The category has gone through several rule iterations since then with domination by Capris and Triumph Dolomites in the 1970s under the Group 1 era into Group A in the 1980s, which thrust Rovers and BMW to the forefront.
Despite those slick-tyred cars ruling the roost in terms of race wins, the lower-powered classes were rewarded with as many points as the overall race winner, so the champion often came from the tiddlers at the back of the grid. Nevertheless, at the end of the Gp A era, which came in 1990 with the mighty Ford Sierra RS500s, a lap of Thruxton could be despatched at an average speed of 105mph.
The ultimate expression of a touring car has to be a single-class iteration dubbed the Super Touring era, which ran between 1991 and 2000. They were all two-litre cars but with sophisticated aerodynamics and a raft of professional drivers and teams. The series’ popularity peaked when nine factory teams (Alfa Romeo, BMW, Ford, Honda, Peugeot, Renault, Toyota, Vauxhall and Volvo) entered the category in 1995.
Lap times tumbled as the budgets shot up, but the writing was on the wall as the costs were becoming unsustainable. The BTCC was becoming all about pure-bred racing cars rather than road-based race-tuned motors.
The fastest-ever touring car lap at Thruxton was set by Jason Plato in a Vauxhall Vectra in 2000. He was helped by the fact that the Tarmac had recently been relaid, but he pounded around the 2.36 miles in 1min 13.272sec, or an average speed of 115.75mph.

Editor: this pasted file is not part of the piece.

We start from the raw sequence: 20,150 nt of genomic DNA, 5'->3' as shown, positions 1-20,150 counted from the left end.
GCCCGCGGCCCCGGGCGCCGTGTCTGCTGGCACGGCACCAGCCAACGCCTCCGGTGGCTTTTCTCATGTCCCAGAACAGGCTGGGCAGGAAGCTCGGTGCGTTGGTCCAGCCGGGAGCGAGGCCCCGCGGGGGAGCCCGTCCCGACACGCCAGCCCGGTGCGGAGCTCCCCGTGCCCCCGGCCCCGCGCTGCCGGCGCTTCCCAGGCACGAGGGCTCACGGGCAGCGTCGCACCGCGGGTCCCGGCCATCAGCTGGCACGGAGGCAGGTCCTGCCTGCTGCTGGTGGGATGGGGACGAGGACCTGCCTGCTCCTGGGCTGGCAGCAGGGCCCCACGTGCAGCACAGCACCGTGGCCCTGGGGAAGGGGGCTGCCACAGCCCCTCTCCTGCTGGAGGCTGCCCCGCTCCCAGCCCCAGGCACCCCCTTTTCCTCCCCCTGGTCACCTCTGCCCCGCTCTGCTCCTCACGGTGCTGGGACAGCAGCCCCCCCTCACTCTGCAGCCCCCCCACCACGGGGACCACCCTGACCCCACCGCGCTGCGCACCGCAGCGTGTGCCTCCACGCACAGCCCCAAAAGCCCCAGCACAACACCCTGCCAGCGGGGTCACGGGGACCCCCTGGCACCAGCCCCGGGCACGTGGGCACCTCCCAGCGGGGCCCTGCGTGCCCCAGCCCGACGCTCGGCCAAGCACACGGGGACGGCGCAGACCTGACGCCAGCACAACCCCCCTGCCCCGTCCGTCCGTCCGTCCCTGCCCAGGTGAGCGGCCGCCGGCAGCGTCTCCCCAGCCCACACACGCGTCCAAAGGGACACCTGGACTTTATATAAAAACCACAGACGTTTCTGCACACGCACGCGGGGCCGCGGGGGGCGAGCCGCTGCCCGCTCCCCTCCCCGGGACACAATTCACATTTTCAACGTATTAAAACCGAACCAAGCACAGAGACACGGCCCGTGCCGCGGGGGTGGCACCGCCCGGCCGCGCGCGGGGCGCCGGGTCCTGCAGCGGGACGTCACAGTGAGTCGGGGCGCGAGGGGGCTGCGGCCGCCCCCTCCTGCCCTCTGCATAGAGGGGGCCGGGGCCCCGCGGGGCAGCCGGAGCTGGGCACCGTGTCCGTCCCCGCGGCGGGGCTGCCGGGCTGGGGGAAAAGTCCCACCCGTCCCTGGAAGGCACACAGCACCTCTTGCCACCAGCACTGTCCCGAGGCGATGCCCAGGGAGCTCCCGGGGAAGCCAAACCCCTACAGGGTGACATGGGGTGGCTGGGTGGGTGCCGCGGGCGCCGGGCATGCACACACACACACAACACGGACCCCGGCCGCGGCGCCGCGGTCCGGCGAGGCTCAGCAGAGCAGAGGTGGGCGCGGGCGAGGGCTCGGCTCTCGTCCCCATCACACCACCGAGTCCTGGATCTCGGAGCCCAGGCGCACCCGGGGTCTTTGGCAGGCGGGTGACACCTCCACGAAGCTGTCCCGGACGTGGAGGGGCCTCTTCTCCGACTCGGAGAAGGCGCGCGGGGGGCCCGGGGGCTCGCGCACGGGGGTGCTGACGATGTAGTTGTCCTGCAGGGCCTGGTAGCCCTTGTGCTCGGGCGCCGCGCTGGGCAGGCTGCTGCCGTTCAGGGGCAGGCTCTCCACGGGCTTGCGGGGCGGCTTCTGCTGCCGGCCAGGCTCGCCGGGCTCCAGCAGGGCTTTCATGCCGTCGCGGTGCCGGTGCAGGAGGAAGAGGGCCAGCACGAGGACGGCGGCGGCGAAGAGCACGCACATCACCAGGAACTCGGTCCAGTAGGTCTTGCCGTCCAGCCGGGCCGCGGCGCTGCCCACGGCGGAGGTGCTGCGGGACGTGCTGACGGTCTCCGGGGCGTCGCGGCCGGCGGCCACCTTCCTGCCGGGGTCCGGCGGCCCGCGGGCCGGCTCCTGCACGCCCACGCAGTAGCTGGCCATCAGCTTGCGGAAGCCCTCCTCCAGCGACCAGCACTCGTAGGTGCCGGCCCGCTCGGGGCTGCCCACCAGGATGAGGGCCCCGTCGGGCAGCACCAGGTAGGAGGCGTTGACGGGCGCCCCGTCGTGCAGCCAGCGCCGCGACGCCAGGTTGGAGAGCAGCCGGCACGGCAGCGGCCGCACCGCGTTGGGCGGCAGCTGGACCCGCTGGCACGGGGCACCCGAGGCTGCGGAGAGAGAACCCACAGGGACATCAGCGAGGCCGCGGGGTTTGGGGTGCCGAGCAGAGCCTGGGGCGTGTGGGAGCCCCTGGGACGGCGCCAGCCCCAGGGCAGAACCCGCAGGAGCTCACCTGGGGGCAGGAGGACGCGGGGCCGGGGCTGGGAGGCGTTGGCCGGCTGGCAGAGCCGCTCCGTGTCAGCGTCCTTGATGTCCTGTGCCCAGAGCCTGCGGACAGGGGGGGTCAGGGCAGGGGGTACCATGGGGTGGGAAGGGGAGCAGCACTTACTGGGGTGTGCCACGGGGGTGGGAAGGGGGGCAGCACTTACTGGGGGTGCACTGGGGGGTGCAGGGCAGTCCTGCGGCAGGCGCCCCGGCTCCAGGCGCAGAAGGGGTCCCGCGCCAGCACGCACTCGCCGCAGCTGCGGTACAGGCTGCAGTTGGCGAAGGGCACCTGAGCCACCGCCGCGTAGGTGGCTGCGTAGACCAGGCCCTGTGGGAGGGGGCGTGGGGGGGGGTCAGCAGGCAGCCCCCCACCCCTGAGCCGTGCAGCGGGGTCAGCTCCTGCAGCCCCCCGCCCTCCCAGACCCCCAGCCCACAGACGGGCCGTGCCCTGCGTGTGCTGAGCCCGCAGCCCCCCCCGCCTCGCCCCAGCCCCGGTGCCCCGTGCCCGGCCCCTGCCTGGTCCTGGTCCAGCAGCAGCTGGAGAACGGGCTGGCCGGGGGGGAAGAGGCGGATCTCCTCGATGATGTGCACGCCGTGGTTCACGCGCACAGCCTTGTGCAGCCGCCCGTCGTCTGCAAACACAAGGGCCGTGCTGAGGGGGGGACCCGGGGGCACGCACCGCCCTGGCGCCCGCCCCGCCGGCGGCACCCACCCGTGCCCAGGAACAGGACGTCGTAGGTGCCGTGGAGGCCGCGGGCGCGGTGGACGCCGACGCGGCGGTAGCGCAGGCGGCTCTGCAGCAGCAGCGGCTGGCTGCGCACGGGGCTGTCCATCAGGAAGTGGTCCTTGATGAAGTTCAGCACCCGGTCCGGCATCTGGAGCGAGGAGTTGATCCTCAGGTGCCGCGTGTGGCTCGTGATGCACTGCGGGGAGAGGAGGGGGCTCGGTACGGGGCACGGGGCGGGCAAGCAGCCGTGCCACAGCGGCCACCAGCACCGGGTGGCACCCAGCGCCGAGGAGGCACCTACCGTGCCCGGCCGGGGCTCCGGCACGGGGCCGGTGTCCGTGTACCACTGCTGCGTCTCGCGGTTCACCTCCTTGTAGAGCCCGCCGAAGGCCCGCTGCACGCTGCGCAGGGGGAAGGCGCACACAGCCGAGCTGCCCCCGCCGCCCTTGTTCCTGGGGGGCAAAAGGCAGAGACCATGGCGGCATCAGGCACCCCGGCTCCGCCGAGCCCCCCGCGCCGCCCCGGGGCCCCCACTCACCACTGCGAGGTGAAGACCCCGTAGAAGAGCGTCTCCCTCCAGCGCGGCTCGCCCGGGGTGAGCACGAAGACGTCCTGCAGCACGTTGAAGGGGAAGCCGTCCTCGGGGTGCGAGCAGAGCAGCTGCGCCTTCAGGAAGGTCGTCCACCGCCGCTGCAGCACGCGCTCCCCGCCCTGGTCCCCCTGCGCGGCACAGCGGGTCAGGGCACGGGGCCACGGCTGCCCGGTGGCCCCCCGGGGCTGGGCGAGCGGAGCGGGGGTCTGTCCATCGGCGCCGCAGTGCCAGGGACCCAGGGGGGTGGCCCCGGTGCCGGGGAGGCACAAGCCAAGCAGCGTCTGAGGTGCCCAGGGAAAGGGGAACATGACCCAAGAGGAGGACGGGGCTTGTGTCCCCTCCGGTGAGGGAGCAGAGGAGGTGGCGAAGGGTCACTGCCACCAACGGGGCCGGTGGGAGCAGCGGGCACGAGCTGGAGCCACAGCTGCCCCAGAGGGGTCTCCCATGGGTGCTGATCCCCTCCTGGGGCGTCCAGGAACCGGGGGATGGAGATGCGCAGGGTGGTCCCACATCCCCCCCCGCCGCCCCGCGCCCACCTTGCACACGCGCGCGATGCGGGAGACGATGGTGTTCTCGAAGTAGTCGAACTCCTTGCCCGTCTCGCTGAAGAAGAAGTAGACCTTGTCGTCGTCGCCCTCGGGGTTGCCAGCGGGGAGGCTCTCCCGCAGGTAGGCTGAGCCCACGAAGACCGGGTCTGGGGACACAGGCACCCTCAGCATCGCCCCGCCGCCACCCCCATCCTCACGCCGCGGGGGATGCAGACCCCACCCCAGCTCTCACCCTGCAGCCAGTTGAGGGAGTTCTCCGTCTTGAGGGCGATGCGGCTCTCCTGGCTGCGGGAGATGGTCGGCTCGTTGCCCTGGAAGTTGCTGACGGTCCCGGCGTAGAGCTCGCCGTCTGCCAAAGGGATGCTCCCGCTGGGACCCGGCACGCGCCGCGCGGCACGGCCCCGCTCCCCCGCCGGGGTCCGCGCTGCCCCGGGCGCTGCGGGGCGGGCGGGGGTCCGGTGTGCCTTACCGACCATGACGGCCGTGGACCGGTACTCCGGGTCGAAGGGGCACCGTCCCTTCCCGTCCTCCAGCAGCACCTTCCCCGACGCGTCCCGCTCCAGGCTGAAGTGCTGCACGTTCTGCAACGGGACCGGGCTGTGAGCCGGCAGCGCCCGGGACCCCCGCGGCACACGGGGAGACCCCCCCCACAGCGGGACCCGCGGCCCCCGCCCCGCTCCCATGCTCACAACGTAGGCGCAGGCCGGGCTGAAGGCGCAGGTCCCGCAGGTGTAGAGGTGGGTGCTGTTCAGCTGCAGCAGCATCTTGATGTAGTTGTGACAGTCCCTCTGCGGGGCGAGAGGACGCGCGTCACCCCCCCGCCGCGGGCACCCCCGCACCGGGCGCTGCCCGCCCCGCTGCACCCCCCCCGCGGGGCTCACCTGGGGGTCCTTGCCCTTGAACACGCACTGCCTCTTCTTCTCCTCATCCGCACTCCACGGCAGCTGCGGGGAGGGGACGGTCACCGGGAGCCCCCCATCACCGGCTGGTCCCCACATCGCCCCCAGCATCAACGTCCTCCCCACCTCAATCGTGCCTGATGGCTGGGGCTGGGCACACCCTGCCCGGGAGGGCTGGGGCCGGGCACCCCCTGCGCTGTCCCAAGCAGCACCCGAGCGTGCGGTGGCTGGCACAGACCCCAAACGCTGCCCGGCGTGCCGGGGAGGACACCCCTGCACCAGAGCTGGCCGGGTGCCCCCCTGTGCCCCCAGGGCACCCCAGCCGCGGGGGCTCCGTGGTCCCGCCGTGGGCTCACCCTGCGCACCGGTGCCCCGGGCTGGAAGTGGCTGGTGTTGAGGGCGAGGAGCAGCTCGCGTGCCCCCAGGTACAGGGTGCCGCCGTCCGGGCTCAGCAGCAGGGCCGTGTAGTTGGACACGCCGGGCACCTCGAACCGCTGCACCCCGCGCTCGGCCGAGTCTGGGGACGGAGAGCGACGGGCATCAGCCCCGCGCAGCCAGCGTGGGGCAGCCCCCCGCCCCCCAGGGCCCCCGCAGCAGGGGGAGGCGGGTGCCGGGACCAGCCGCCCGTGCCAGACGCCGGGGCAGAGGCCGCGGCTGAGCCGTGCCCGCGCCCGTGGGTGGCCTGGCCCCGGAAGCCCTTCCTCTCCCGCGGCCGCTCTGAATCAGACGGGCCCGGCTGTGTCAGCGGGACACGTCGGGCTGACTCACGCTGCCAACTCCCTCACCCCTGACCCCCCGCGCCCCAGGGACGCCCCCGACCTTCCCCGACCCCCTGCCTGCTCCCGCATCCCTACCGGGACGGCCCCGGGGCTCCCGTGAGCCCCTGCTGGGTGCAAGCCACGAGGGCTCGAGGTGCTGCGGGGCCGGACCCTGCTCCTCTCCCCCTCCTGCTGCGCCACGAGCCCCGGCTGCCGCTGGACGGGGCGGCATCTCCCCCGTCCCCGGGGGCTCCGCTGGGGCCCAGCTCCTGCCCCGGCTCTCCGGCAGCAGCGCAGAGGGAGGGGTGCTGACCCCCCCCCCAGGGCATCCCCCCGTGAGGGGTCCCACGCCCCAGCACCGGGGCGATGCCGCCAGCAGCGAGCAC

When the bubble burst, bosses reined in the spending by introducing control parts. That has evolved into the regulations we have today with mandated front and rear subframes, electronics, gearboxes, clutches, tyres and brakes. In turn, it has pegged times and speeds back to a still very acceptable 109mpha average around Thruxton.
But, as two-time champion Plato says, the effect of the modern rules has been to the benefit of the championship. In a feature in this week’s Motorsport News, Autocar's sister publication, the works MG driver says: “It does feel slower today, but only because I know how frenetic it was to drive a Super Tourer on the limit. But the racing now is as good, if not better, than it was back then.
"It might be slower but I think the modern cars are more spectacular for fans because there is much less dependence on aerodynamics and it is all about mechanical grip. That means the cars slide and move about more. That’s what the fans love.”
And giving the fans what they want is one of the strongest calling cards of the BTCC, no matter how fast the cars are.